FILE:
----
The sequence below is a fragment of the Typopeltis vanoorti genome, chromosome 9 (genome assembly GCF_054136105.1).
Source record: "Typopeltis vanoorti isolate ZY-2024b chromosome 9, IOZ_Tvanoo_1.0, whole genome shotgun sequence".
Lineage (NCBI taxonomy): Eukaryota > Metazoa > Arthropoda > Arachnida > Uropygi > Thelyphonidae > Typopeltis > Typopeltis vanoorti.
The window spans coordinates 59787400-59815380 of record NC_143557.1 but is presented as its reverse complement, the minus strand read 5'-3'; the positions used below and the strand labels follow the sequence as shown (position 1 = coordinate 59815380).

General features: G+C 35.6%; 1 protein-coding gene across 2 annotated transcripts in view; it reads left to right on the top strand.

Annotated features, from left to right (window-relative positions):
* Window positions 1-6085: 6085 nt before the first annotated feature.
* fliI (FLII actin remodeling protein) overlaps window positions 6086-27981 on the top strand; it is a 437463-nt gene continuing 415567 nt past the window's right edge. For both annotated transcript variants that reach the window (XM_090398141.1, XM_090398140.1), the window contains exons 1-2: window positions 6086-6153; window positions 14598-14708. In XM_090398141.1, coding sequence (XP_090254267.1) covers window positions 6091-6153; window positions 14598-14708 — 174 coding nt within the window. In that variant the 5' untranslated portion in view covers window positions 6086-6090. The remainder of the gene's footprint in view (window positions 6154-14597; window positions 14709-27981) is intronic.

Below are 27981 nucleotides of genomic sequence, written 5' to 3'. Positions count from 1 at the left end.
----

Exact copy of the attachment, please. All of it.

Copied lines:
The sequence below is a fragment of the Typopeltis vanoorti genome, chromosome 9 (genome assembly GCF_054136105.1).
Source record: "Typopeltis vanoorti isolate ZY-2024b chromosome 9, IOZ_Tvanoo_1.0, whole genome shotgun sequence".
Lineage (NCBI taxonomy): Eukaryota > Metazoa > Arthropoda > Arachnida > Uropygi > Thelyphonidae > Typopeltis > Typopeltis vanoorti.
The window spans coordinates 59787400-59815380 of record NC_143557.1 but is presented as its reverse complement, the minus strand read 5'-3'; the positions used below and the strand labels follow the sequence as shown (position 1 = coordinate 59815380).

General features: G+C 35.6%; 1 protein-coding gene across 2 annotated transcripts in view; it reads left to right on the top strand.

Annotated features, from left to right (window-relative positions):
* Window positions 1-6085: 6085 nt before the first annotated feature.
* fliI (FLII actin remodeling protein) overlaps window positions 6086-27981 on the top strand; it is a 437463-nt gene continuing 415567 nt past the window's right edge. For both annotated transcript variants that reach the window (XM_090398141.1, XM_090398140.1), the window contains exons 1-2: window positions 6086-6153; window positions 14598-14708. In XM_090398141.1, coding sequence (XP_090254267.1) covers window positions 6091-6153; window positions 14598-14708 — 174 coding nt within the window. In that variant the 5' untranslated portion in view covers window positions 6086-6090. The remainder of the gene's footprint in view (window positions 6154-14597; window positions 14709-27981) is intronic.

Below are 27981 nucleotides of genomic sequence, written 5' to 3'. Positions count from 1 at the left end.